Student advising sessions vary to accommodate department sizesBy Annie Hollon | 04/08/2018 6:59pm
As the University's incoming freshman classes continue to grow, required registration sessions have started to vary from college to college to accommodate different department sizes, but students and advisors have said classic advising sessions still offer the most complete experience.
Developed in the College of Arts and Sciences, which is the largest academic division of the University with 8,400 undergraduate students and 100 programs of study, speed advising rotates through students quickly. Most students at the University have to have an advising hold cleared from their account before they're allowed to register for classes the next semester.
For some of the most populous colleges besides Arts and Sciences, speed advising during walk-in hours has become a quick alternative to the classic sit-down advising.
Iriana Molusky, a freshman majoring in engineering, said for big departments like engineering, there are several options available.
“If you are in any of the big freshman classes, they do class advising, so an advisor comes to your class, or there’s speed advising where you come in with a paper filled out basically explaining what you chose, and they sign it,” Molusky said.
Molusky said she thinks this quicker option creates a trade-off for in-depth advising.
“The advantage to speed advising is that a lot of students know what they need to take, but for those students who don’t, then it’s a problem because your advisor doesn’t really know you well enough to say ‘You should take that,’ or ‘You shouldn’t take that,’” Molusky said. “Same when they come to class; you’re in and out basically, and you lose a class day to it.”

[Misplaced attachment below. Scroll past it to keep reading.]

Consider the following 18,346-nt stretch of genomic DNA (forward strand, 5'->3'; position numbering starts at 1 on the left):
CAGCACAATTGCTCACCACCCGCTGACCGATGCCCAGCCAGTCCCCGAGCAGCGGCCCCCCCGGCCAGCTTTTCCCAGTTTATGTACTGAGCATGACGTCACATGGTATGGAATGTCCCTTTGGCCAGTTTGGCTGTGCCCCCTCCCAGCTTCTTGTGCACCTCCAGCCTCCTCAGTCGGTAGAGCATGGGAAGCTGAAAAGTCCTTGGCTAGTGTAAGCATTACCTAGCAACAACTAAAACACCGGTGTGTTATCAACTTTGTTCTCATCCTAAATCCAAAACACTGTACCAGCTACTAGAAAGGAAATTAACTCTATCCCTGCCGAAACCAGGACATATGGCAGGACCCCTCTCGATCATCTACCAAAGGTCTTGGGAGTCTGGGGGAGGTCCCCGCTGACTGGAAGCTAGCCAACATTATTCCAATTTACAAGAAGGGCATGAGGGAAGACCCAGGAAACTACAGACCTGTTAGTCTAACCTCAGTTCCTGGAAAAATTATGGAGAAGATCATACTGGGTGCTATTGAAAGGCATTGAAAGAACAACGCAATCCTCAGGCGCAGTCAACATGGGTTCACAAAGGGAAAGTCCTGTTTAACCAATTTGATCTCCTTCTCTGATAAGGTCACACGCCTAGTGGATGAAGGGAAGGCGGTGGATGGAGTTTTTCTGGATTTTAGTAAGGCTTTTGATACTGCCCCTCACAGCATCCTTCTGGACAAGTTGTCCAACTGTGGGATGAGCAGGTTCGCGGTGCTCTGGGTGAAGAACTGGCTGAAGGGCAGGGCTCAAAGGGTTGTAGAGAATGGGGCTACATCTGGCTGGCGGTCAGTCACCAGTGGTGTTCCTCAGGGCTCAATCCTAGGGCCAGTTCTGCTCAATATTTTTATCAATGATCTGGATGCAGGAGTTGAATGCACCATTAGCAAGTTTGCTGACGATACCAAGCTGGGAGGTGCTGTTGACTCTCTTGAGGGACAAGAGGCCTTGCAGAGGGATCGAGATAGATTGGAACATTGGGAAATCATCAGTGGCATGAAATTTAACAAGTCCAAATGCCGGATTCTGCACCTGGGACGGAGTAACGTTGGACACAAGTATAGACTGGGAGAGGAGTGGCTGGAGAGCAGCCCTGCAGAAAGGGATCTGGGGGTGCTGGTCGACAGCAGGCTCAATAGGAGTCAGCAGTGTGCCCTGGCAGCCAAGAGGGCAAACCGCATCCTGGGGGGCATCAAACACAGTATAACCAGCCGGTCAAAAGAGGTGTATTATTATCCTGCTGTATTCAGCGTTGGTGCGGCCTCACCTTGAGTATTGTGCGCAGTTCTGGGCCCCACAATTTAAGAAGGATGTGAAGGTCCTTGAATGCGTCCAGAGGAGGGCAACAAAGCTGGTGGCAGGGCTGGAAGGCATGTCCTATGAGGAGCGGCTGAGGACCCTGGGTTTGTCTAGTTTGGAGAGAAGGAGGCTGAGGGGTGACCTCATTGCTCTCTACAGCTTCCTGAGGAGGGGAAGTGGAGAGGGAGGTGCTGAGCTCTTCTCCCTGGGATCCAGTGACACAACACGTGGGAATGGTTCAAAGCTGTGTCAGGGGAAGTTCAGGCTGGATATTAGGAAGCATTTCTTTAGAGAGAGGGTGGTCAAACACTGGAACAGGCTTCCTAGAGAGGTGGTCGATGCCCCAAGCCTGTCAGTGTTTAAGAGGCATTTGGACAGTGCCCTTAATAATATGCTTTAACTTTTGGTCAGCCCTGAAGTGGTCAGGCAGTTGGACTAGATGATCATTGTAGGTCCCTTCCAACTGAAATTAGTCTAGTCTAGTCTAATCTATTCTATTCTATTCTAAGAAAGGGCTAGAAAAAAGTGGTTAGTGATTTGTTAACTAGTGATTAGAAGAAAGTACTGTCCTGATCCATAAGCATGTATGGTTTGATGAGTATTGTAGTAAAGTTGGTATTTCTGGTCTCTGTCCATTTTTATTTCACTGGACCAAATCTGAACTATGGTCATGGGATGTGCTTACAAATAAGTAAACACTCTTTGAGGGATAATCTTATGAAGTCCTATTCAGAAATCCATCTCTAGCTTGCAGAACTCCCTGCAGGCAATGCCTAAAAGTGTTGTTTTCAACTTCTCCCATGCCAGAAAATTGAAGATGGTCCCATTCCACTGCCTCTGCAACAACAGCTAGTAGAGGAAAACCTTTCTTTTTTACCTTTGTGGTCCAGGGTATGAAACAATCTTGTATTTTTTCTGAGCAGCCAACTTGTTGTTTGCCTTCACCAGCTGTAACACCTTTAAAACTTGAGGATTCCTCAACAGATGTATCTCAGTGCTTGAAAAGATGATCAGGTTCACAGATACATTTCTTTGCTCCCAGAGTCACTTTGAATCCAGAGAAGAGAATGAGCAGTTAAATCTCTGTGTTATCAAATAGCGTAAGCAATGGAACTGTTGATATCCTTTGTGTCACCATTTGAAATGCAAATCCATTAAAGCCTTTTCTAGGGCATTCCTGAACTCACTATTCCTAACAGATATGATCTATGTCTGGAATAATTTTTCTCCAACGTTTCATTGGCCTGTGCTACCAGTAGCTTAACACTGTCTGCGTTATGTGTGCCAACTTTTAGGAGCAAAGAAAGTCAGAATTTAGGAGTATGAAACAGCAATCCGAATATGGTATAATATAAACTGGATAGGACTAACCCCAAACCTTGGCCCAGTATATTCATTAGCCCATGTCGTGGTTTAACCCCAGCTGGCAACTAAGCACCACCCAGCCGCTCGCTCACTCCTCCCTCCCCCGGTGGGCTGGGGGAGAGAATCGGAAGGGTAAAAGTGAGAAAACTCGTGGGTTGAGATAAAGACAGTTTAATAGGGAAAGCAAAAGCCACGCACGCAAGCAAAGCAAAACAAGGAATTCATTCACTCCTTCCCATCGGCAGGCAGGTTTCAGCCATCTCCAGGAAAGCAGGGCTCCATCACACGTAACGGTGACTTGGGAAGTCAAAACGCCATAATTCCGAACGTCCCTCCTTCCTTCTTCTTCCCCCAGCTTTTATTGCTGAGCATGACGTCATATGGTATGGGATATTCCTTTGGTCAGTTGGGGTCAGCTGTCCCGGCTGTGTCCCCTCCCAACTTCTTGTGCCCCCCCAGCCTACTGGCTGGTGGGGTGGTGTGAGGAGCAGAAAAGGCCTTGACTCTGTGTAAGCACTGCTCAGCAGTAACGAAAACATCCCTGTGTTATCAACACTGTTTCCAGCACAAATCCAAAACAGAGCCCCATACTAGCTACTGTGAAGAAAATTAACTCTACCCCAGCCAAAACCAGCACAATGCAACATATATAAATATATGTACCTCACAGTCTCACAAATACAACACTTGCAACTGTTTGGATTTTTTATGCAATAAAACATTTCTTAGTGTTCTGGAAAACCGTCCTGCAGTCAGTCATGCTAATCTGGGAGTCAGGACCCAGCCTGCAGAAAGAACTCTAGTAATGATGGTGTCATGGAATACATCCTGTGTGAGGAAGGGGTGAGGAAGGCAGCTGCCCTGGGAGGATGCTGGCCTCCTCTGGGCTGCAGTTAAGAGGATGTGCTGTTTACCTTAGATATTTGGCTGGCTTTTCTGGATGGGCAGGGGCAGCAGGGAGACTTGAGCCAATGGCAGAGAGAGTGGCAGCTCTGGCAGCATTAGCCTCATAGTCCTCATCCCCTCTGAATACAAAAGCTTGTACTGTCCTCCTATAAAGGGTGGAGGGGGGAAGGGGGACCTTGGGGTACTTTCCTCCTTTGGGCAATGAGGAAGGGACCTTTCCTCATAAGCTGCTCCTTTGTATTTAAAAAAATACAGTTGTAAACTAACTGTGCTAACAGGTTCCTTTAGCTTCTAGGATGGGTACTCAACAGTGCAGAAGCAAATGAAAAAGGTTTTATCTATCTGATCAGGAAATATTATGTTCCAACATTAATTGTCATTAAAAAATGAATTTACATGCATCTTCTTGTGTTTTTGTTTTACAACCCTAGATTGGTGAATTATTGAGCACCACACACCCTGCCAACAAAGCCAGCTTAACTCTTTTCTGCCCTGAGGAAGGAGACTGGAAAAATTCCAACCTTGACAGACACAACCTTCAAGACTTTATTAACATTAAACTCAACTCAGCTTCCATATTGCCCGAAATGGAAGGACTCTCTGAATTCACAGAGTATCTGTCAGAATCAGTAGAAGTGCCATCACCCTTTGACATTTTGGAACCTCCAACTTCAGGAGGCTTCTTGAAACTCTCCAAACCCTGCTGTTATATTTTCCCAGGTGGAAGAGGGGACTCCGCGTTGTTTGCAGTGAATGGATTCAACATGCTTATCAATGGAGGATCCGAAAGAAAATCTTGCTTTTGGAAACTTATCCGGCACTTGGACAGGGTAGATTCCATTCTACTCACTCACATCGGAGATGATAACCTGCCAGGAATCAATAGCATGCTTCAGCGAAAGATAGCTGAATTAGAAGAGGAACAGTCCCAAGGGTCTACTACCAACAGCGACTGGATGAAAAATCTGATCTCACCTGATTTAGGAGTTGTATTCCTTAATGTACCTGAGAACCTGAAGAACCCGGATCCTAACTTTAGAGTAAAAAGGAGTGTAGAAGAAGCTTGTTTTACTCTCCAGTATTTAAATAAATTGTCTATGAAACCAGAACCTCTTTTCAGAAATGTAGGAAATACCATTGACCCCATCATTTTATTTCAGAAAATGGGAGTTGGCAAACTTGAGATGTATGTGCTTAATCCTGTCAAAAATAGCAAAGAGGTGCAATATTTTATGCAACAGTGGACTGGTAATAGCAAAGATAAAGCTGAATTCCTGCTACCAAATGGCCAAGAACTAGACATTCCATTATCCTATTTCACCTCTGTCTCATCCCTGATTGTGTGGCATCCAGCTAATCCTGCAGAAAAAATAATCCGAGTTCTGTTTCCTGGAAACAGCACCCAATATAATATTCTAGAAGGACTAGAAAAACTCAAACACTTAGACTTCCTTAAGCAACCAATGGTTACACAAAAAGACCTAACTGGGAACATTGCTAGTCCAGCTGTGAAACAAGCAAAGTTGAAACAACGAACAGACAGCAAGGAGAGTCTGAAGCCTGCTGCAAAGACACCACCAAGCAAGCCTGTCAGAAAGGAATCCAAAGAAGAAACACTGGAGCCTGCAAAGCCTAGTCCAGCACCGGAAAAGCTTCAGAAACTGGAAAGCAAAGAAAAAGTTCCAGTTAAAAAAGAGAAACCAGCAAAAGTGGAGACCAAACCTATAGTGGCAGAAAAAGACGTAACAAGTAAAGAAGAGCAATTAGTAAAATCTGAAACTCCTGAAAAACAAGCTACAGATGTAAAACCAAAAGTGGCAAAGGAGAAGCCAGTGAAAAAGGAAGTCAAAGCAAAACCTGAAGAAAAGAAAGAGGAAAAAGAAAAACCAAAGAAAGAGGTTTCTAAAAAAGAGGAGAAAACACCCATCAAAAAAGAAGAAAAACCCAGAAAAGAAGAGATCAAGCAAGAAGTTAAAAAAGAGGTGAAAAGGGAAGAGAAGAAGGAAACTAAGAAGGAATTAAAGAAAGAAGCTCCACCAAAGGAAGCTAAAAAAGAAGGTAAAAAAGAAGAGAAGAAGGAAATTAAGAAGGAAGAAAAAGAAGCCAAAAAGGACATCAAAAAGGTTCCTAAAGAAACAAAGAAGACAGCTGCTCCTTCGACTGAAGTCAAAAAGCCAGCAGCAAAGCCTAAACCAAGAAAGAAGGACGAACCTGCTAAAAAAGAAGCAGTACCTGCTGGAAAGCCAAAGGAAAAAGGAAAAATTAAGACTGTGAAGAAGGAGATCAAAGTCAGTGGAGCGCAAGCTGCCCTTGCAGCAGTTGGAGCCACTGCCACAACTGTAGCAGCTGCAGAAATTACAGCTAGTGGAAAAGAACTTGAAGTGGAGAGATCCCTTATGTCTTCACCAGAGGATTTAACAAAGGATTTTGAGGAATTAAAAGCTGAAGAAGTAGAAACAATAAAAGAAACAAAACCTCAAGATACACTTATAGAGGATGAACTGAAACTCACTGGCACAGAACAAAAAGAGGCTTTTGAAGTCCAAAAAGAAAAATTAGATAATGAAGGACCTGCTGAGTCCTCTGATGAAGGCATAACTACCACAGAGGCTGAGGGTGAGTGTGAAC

Maya Champion, a faculty advisor for the College of Communication and Information Sciences, said speed advising works better as a supplement than a substitute for full advising.
With five-to-ten minute sessions, speed advising sessions help answer quick questions with an academic adviser rather than an in-depth look at their course plan for the next several semesters. Students in sessions like this need to have their schedules figured out ahead of time and be prepared to run through what they want with their advisors quickly. For upperclassmen looking for assistance with career planning, full-on advising is absolutely necessary.
“Walk-in hours are really good for quick questions because I do have students come to me for quick questions, and they’ll rush in and rush out, but that’s after they’ve already been advised,” Champion said. “Speed advising is great in addition to full-on advising.”
Maggie Bullington, a sophomore majoring in human environmental science, said students in smaller colleges have an advantage with being able to sit down with their advisors for longer stretches of time than those students who have speed advising as one of their options.
“It’s really nice because human environmental science is a smaller college,” Bullington said. “My advisor, I get to meet with her once a semester."
Bullington said they can meet for 30 minutes while they plan her future.
Other advisors offer “e-advising” via email for students who do not have the time to drop in to walk-in hours or to set an appointment. Regular advising can fill up rather quickly as the registration dates rapidly approach, so this approach makes advising more accessible for both students and advisors.
Bullington said while this approach works for most colleges based on numbers, it could be easier to have more advisors available for students to work through schedules.
“You do what you got to do because of the size of the college, and it would be cool if you could hire on more advisers,” Bullington said.
Champion said making time for advising is a greater challenge than the number of advisors available.
“I don’t think that we are necessarily understaffed,” Champion said. “I do think sometimes there is a rush for time to talk about professional goals. I think extra appointments can be made or may be needed for career goals, resumes or life talks.”
There are alternative resources on campus that advisors can refer students to if they feel they had enough time during their advising appointments.